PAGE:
Table of contents
For many of us, the Pledge of Allegiance was something we knew by heart and recited each morning in school. With our right hands over our hearts and our eyes cast upward at the flag on the wall, we were taught to show our patriotism. The history of the Pledge is long and fraught with controversy in recent years, so no individual American’s experience with it is universal! Today, the Pledge of Allegiance goes as follows:
“I pledge allegiance to the Flag of the United States of America and to the Republic for which it stands, one Nation under God, indivisible, with liberty and justice for all.”
History of Pledge of Allegiance Day
The first iteration of a patriotic Pledge of Allegiance was penned in 1885 by Civil war veteran Colonel George Balch, but it shares almost no similarities to the Pledge of Allegiance many of us learned in grade school! It wasn’t until 1892 that Francis Bellamy, an editor at the children’s magazine “The Youth’s Companion”, was asked to write a patriotic verse to celebrate the 400th anniversary of Columbus touching down on the continent that the official original version of the Pledge was written.
Bellamy, who was both a former Baptist minister and a Christian socialist, was inspired by the French concepts of “Liberty, Equality, and Fraternity” while writing the Pledge. What he came up with is similar to what is recited in schools today, excluding the phrase “under God” — but we’ll get around to explaining that.
Over the late 1800s and early 1900s, the pledge was widely adopted in schools, and Balch’s Pledge was dropped. Small tweaks were made in the text, but the meaning remained unchanged. For example, today we say “I pledge allegiance to the Flag of the United States of America,” which wasn’t always the case! The National Flag Conference added the phrase “of the United States of America” in 1923 and 1924. Congress formally adopted the Pledge in 1942, declaring that it should be recited with one’s right hand over one’s heart.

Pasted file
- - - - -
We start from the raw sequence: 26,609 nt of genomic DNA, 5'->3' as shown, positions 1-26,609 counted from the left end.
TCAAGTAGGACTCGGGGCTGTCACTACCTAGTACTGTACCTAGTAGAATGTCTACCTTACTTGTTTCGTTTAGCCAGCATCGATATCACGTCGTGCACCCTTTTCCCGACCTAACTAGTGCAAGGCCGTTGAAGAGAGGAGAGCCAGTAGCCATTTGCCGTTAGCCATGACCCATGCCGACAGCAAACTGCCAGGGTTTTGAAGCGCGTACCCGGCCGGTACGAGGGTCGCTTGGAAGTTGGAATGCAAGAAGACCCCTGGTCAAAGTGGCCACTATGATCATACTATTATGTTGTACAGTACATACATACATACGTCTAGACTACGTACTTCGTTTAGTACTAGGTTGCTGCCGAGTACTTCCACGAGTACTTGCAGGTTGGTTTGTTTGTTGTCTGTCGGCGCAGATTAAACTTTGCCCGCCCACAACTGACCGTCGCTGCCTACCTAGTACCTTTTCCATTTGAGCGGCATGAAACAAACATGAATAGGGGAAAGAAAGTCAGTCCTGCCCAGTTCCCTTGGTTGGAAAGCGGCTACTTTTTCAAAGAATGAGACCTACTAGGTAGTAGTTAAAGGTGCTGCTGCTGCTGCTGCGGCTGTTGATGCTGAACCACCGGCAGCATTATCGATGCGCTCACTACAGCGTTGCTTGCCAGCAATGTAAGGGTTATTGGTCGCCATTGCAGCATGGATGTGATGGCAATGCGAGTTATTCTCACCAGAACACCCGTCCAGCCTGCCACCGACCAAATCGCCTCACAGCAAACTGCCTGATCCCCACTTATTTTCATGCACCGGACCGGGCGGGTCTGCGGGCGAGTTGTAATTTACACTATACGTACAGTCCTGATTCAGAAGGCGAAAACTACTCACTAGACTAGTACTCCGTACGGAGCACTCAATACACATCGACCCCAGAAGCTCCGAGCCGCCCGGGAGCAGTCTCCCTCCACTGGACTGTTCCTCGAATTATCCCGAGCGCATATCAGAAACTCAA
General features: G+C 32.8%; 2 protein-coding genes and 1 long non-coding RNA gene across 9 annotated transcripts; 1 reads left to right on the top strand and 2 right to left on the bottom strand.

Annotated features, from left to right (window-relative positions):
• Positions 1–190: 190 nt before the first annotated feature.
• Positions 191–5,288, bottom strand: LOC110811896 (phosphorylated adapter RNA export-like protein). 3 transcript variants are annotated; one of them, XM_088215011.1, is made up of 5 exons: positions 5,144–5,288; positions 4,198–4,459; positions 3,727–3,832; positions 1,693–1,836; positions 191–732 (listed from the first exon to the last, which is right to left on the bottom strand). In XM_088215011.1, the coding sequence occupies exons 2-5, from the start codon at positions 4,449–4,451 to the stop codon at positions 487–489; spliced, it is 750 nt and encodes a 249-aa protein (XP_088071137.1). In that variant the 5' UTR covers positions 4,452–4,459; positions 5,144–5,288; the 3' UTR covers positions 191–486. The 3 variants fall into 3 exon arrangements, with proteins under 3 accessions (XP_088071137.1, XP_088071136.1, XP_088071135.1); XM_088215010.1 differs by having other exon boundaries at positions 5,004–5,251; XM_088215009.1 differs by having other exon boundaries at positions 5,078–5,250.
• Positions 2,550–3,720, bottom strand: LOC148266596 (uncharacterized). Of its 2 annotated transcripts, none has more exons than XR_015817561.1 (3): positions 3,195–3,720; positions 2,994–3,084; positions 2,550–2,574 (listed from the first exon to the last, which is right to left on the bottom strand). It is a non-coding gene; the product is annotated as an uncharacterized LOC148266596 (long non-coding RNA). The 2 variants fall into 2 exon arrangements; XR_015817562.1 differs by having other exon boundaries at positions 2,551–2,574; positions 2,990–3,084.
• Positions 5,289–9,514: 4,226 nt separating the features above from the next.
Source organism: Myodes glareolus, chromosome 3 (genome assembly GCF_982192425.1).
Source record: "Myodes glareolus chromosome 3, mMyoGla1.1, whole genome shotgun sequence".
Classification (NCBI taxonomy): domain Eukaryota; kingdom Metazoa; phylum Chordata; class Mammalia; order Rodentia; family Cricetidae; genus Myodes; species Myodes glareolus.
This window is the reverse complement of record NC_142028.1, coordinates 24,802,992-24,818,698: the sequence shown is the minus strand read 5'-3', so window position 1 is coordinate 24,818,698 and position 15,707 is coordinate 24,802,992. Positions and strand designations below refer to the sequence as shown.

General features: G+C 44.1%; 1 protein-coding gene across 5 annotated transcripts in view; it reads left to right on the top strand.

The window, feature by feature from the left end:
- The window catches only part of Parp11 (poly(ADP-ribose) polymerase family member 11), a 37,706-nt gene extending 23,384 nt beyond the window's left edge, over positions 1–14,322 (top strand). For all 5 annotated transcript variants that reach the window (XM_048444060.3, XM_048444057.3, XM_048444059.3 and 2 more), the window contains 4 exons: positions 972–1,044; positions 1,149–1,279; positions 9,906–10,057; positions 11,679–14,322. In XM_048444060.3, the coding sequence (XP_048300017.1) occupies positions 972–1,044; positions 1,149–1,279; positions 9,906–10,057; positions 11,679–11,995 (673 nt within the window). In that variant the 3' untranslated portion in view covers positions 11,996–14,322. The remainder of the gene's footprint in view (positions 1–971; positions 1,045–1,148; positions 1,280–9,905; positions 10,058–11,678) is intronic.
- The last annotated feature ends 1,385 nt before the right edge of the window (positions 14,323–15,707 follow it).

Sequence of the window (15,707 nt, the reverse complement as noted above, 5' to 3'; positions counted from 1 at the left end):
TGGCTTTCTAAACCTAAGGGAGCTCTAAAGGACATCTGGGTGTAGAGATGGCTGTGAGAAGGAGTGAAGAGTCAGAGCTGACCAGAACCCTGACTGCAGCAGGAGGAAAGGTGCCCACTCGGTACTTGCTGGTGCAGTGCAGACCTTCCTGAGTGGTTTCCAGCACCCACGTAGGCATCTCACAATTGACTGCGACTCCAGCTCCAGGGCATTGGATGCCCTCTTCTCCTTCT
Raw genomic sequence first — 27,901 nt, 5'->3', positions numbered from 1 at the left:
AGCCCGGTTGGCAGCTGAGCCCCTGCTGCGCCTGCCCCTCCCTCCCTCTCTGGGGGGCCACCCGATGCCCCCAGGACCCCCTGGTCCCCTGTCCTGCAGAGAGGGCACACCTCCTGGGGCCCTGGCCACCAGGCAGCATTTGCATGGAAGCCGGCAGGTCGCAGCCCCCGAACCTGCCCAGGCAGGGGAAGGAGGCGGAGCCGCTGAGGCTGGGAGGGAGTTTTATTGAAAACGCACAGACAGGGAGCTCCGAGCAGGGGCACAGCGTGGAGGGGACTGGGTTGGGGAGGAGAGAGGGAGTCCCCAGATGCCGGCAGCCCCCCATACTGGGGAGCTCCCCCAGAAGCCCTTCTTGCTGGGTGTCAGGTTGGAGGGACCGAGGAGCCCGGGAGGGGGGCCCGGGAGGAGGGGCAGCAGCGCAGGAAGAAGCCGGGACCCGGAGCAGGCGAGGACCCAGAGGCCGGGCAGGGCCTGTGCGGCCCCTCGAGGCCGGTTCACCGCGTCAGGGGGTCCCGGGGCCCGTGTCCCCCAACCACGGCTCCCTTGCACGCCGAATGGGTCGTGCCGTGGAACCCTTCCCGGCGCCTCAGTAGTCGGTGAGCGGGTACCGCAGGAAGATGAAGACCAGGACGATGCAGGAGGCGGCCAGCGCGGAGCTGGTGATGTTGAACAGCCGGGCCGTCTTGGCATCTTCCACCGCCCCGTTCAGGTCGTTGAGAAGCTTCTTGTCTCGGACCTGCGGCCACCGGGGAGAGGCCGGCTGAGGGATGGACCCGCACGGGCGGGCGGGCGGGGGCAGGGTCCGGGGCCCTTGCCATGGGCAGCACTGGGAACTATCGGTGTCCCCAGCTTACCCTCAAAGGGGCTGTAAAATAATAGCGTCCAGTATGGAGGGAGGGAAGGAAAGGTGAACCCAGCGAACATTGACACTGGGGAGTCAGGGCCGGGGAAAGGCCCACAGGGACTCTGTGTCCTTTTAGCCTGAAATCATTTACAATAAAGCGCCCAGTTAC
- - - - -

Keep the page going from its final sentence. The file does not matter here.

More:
One of the more significant changes occurred in 1954 when President Eisenhower asked Congress to add the controversial phrase “under God” to the text. This was an effort to differentiate the American way in communist times. There has also been great debate over whether schools should require children to recite the pledge — even before the religious addition. One 1940 ruling, which compelled children to say the pledge, was quickly overturned by a 1943 ruling. Jehovah’s Witnesses presented significant challenges to the mandatory pledge in the 1930s and 1940s, as they found it to be a form of idolatry and went against their religious beliefs.
In 2004, there was a ruling that children did not have to stand for the pledge. This followed a 2002 Ninth Circuit Court of Appeals case in which an atheist, whose daughter would soon start school, argued that the pledge was an unconstitutional endorsement of monotheism. Between 2006 and 2015, there have been over 5 significant court cases challenging- or somehow related to the phrase “under God” — the most recent 2015 ruling stated that the phrase did not violate any atheist rights.
Pledge of Allegiance Day timeline
Colonel Balch drafts the first pledge of allegiance in 1885, though it is not widely adopted and enjoys only short-lived popularity.
“The Youth’s Companion” editor Francis Bellamy writes what we now call the Pledge of Allegiance in honor of the anniversary of Columbus touching down in North America.